On December 10, as tens of thousands took to the streets to protest electoral fraud, state media surprised viewers by airing full, straightforward, and by most accounts fair coverage of the protests.

The next day, the Russian Orthodox Church, which is staunchly loyal to the Kremlin, called on the authorities to “adequately and honestly” address the opposition’s demands, which include annulling the elections. Also on December 11, President Dmitry Medvedev posted a message on his Facebook page calling for an investigation into the fraud allegations.

On December 12, former Finance Minister Aleksei Kudrin, a politician very close to Prime Minister Vladimir Putin, acknowledged the elections’ shortfalls and hinted that he was prepared to help found a new, liberal, democratic party.

“This election has shown a deficit of political forces or structures that would defend liberal, democratic values. And this deficit has proven to be more acute than we could have imagined 12 or six months ago,” Kudrin said.

“So today, one can say with certainty that this deficit is so significant and the demand for the creation of such a structure is so high that it will be created.”

Kudrin added that there would be a “consolidation process among liberal and democratic forces” and that he was “ready to help” in that process.

Taken together, the moves suggest the Kremlin is trying to patch up ties with the disgruntled urban middle class that fueled the protests and is planning to take to the streets again on December 24.

Later, State Duma speaker and leader of United Russia’s Supreme Council Boris Gryzlov said the ruling party was ready to share executive posts in the lower house of parliament with opposition factions, according to Interfax.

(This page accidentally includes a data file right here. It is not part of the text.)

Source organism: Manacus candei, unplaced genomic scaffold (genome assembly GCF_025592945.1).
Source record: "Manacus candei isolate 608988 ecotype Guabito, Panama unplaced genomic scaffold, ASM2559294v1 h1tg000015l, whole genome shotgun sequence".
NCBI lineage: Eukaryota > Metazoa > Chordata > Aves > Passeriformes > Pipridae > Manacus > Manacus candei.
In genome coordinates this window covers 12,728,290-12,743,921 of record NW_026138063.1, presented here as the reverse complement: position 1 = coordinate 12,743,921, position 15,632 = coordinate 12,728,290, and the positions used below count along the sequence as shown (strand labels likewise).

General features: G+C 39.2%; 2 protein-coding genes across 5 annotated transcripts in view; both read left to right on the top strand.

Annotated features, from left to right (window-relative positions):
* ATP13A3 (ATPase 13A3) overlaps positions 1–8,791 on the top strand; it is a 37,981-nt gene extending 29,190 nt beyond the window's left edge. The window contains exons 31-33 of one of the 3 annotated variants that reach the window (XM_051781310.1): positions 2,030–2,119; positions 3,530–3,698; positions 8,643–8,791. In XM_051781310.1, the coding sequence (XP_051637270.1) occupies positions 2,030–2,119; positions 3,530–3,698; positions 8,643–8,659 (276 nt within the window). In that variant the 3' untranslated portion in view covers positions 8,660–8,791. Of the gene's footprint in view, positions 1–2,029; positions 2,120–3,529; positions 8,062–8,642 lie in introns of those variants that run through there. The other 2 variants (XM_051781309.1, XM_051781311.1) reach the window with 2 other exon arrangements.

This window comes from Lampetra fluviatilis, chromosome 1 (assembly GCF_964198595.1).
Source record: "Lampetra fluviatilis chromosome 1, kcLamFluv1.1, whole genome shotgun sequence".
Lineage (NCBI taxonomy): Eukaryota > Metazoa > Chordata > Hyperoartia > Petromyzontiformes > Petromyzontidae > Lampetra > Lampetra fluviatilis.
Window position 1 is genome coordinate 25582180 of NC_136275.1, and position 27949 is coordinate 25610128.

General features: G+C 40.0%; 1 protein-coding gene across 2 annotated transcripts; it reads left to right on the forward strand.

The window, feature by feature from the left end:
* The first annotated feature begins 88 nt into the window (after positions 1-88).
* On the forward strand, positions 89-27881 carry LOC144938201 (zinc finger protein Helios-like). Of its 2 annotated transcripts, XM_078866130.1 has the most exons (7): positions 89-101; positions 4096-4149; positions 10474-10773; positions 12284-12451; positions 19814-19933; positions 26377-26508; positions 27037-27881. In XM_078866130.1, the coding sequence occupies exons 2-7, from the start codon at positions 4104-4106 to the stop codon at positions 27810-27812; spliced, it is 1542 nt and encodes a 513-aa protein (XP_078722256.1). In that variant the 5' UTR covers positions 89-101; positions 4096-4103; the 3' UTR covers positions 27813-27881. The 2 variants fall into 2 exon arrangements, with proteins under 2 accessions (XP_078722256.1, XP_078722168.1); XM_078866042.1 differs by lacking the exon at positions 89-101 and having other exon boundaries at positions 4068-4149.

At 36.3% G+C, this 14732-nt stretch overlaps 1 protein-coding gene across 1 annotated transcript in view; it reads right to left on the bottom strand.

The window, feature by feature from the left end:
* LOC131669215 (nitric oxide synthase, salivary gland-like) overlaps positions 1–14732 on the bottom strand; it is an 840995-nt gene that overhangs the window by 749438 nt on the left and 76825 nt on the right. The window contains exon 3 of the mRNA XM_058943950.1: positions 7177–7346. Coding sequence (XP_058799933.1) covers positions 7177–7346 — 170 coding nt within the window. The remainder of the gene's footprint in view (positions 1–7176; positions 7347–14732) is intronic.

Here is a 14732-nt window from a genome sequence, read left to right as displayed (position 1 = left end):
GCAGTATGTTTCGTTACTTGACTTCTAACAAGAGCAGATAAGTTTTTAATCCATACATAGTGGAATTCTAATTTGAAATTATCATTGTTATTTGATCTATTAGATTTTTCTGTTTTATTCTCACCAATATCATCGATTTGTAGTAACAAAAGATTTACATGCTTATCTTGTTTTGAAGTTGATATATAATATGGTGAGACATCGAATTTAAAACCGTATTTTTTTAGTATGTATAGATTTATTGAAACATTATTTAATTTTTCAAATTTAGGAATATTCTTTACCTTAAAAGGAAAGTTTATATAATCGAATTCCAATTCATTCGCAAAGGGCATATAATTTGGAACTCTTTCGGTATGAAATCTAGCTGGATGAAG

A counterdemonstration organized by pro-Kremlin youth group Nashi meanwhile attracted hundreds of government supporters in the Russian capital on December 12.

WATCH: Kremlin sympathizers gathered in downtown Moscow on December 12 to show support for the government and the results of the recent elections:


Domestic And International Alarm

Analysts say the government’s gestures may be too little too late — especially since there is little indication the authorities are willing to even consider the opposition’s more far-reaching demands, such as holding the December 4 parliamentary elections over again.

“It’s clear that the authorities are still extremely uncomfortable with these mass protests and demands. They still haven’t yet entirely formulated their reaction. There is still not a willingness to have high-ranking dialogue with the opposition,” says Mikhail Vinogradov, head of the St. Petersburg Policy Fund.

“They’re trying to draw things out and a lot is going to depend on the pattern the protests take,” he adds. “Are they going to grow or shrink? If you take into account that the protest is not so much about the elections as about a section of society not wanting to see Vladimir Putin return to the presidency, then the protests will probably grow.”

European Union officials suggest that they plan to raise the issue of the Russian elections in talks with Medvedev this week.

“We expect that in the course of the [EU-Russia] summit, when the two sides will discuss the latest developments, the issue of elections and what has happened will be raised,” Maja Kocijancic, spokewoman for EU Foreign Policy Chief Catherine Ashton, said of the December 14-15 meetings in Brussels.

Kocijancic also said the EU “welcomed” Medvedev’s decision to open an inquiry on the alleged electoral frauds.

“Any participant of the summit is free to raise any topic of interest,” Russian EU ambassador Vladimir Chizhov said on December 12. “So I am sure that my president will not be surprised if this [election issue] is mentioned by his EU counterparts.”

Putin has been conspicuously quiet since the December 10 rallies and their aftermath. “We are hearing what is being said and we will continue to listen,” his spokesman, Dmitry Peskov, has said.